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With Covid cases back on the rise you can forget the CDC allowing cruising to start back up in the US. It is dead in the water (LOL). I would not even be putting money and time into any cruise schedules anywhere in the world right now. Covid most everywhere you look except the UK and Israel is ramping back up, even reaching new highs in many places. Japan may cancel the Olympics as there cases are rising rapidly.

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1 hour ago, hallux said:

Which, I believe, were incomplete.  With the recent release of guidance for the terminal and gangways (the 12 hour "buffer" required between disembarking and embarking passengers, which is DEFINITELY not workable) indicates the guidance in October was NOT complete.  The CDC director even said this was the guidance for "phase 2A" or something like that, out of 4!

 

It is not incomplete. harkinmr and chengkp75 have been posting about this for some time. The cruise lines were provided with what they need to do and provide to the CDC to move onto the next phase and what was then required for the next three. As Chengkp75 states:  "They (the cruise lines) have presented a plan for mediation of covid among crew and have met the first phase of the CDC's requirements for conditional sailing.  What part of the conditional sailing order has not been met?  Just a couple of examples would be the contracts and agreements with ports and local health care systems, transportation systems, and accommodation industry to provide standby care in case the ship needs to disembark, treat, transport, or quarantine passengers.  Next would be the simulated cruises.  As for a "plan", no, they have submitted recommendations from an advisory panel, not the detailed action/remediation plan, listing specific procedures, and specific actions by crew, passengers, and company, in various scenarios.  Compare the Healthy Sail Panel (which is what I assume you are referring to as a "plan") to the VSP to see the vast difference in level of detail in each document.

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1 hour ago, hallux said:

Which, I believe, were incomplete.  With the recent release of guidance for the terminal and gangways (the 12 hour "buffer" required between disembarking and embarking passengers, which is DEFINITELY not workable) indicates the guidance in October was NOT complete.  The CDC director even said this was the guidance for "phase 2A" or something like that, out of 4!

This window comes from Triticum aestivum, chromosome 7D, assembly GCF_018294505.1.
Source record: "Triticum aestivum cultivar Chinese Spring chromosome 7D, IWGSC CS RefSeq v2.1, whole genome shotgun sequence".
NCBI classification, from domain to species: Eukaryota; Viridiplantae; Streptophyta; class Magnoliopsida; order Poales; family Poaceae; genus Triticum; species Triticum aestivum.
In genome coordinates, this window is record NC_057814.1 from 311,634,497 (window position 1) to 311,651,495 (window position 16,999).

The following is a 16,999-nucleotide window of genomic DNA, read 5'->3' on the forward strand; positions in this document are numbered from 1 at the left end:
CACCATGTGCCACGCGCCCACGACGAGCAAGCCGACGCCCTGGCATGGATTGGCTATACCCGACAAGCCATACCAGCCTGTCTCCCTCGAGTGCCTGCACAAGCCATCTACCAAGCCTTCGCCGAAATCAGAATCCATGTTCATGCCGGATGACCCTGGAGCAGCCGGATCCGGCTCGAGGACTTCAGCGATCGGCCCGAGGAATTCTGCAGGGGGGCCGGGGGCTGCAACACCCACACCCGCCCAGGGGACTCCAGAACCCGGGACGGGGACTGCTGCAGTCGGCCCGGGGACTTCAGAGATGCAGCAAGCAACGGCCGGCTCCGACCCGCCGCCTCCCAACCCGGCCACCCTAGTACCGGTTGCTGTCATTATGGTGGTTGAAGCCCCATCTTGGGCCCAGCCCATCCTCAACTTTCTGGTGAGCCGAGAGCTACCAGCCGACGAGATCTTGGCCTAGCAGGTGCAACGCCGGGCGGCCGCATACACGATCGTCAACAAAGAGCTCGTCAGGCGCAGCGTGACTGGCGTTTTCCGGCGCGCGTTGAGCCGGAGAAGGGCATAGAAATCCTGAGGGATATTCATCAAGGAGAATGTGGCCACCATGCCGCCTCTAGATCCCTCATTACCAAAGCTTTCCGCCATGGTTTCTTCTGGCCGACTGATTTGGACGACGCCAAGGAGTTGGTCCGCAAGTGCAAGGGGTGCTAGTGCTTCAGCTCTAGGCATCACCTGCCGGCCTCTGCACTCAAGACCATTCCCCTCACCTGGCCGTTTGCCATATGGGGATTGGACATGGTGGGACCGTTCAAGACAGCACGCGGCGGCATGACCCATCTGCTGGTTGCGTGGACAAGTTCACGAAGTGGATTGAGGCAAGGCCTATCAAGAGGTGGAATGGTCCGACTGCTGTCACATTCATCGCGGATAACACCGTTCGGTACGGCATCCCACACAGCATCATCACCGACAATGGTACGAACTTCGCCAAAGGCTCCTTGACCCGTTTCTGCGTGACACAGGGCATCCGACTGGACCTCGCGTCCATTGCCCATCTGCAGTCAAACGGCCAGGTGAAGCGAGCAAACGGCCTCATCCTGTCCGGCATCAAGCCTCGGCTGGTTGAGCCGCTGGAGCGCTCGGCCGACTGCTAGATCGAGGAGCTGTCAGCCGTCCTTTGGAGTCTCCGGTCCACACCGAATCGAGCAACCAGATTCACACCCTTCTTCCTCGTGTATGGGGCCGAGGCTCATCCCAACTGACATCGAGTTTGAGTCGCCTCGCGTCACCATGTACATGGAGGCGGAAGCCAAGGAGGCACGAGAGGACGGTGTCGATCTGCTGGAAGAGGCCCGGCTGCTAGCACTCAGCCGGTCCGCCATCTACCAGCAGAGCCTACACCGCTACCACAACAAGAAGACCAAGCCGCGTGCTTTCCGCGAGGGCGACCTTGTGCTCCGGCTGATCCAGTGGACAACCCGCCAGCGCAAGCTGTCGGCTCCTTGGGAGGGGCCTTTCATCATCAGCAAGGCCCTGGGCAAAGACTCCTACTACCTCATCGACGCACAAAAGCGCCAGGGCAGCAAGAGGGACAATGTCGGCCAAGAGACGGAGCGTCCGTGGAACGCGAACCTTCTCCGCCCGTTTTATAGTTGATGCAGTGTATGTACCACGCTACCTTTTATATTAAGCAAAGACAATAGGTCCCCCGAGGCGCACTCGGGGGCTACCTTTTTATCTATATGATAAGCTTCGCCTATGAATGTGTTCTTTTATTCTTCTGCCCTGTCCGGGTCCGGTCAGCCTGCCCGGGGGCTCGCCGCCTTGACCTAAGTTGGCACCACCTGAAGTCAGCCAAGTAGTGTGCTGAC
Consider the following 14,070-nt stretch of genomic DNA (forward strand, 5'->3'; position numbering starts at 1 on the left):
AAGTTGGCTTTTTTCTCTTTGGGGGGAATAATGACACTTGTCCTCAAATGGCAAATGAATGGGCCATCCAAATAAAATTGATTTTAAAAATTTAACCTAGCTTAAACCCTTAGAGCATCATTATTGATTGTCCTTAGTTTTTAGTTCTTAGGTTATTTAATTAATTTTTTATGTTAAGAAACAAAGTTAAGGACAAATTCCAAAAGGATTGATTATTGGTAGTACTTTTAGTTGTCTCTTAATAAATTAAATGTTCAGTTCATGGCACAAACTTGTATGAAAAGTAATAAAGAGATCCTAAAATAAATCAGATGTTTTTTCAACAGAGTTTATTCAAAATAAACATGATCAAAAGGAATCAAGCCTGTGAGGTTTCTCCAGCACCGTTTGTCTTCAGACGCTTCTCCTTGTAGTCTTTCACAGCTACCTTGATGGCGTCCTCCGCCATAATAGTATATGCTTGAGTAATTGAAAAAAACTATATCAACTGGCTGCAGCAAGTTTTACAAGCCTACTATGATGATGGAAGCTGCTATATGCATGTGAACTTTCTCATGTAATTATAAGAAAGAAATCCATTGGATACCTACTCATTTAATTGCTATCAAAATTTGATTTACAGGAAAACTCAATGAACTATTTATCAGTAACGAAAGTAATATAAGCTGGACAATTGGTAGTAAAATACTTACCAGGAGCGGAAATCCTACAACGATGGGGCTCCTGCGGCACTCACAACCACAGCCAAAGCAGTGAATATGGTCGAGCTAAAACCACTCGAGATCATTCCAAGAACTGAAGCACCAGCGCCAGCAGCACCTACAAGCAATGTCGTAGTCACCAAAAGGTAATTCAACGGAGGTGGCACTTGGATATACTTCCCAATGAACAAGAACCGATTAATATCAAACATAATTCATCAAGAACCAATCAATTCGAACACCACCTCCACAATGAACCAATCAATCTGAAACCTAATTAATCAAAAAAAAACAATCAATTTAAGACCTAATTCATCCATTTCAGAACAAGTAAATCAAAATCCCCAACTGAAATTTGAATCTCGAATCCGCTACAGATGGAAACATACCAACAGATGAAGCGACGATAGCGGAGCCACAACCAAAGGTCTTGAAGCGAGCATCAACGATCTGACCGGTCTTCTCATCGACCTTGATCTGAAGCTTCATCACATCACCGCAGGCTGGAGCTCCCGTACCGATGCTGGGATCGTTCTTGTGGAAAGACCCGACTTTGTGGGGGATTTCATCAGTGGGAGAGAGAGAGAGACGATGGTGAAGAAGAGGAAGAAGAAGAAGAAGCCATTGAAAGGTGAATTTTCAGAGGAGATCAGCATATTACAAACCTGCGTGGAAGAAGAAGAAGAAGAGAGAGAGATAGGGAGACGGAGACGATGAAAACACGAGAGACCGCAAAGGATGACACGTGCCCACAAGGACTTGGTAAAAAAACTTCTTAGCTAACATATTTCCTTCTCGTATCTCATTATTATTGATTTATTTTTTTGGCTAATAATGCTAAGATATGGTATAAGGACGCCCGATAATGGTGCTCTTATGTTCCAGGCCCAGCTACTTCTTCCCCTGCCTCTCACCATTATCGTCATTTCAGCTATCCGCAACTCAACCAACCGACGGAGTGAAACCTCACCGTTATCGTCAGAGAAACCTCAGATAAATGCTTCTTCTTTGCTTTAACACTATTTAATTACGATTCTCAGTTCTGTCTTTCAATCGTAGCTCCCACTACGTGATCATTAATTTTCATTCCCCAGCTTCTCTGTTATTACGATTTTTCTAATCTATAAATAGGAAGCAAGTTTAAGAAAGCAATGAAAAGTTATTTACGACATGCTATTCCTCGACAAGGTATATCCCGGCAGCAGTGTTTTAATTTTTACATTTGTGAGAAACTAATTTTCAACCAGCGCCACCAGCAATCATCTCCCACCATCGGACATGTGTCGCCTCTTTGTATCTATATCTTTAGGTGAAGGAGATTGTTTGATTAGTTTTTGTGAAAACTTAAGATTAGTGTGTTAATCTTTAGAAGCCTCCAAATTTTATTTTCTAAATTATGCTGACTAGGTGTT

The 4 phases were included in the initial CSO.  You may want to go back and read it.  Each phase was laid out in detail in the CSO with further technical guidance to follow.  Crew testing and transportation; preparation of shoreside agreements and submittal of plans for restart; submittal of final cruise line protocols for feedback and approval, with test cruises to test protocols; and, finally, application for a certificate of approval to sail. 

 

The cruise lines have already been complying with phase 1.  So they obviously knew what was required there.  They could have been working on preliminary plans and letters of intent with port authorities, hospitals and quarantine facilities for phase 2, subject to final signing.  Phase 3 is submittal of final planned protocols to be used in the restart and test cruises for compliance: there has never been anything definitive submitted by the cruise lines (and the NCL/RCG Health Protocol Panel "recommendations do not count as final) and they have been reluctant to post them online because concerns about cruiser feedback.  They have also not submitted anything regarding how they would conduct test cruises.  As it turns out, they do not want to do that. 

 

There is plenty they could have been doing.  As I have said above, I firmly believe they didn't think the pandemic would last as long as it has, and HHS would lift the public health emergency declaration.  HHS didn't and the order has now been extended to July 21st.  If the cruise lines want to wait for the pandemic in this country to be over, vaccines to be fully administered and herd immunity to be established, they are welcome to do that.  However, if they want to sail from the US at any date before that they will have to comply with the framework. The good news is that the cruise lines and the CDC met with each other at the White House on April 12th and are proceeding in talks to get cruising started mid-summer.

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From what I’ve been hearing about a third wave of Covid-19 in September, an Indian variant going rampant, I think we are a long way from safe sailing.

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12 hours ago, hallux said:

 

 

It's almost as if they've contracted with a roofer to install a roof on a new house but nobody has dug the footings yet...

Actually, that is exactly how it is done.  Subs are lined up before ground is even broken.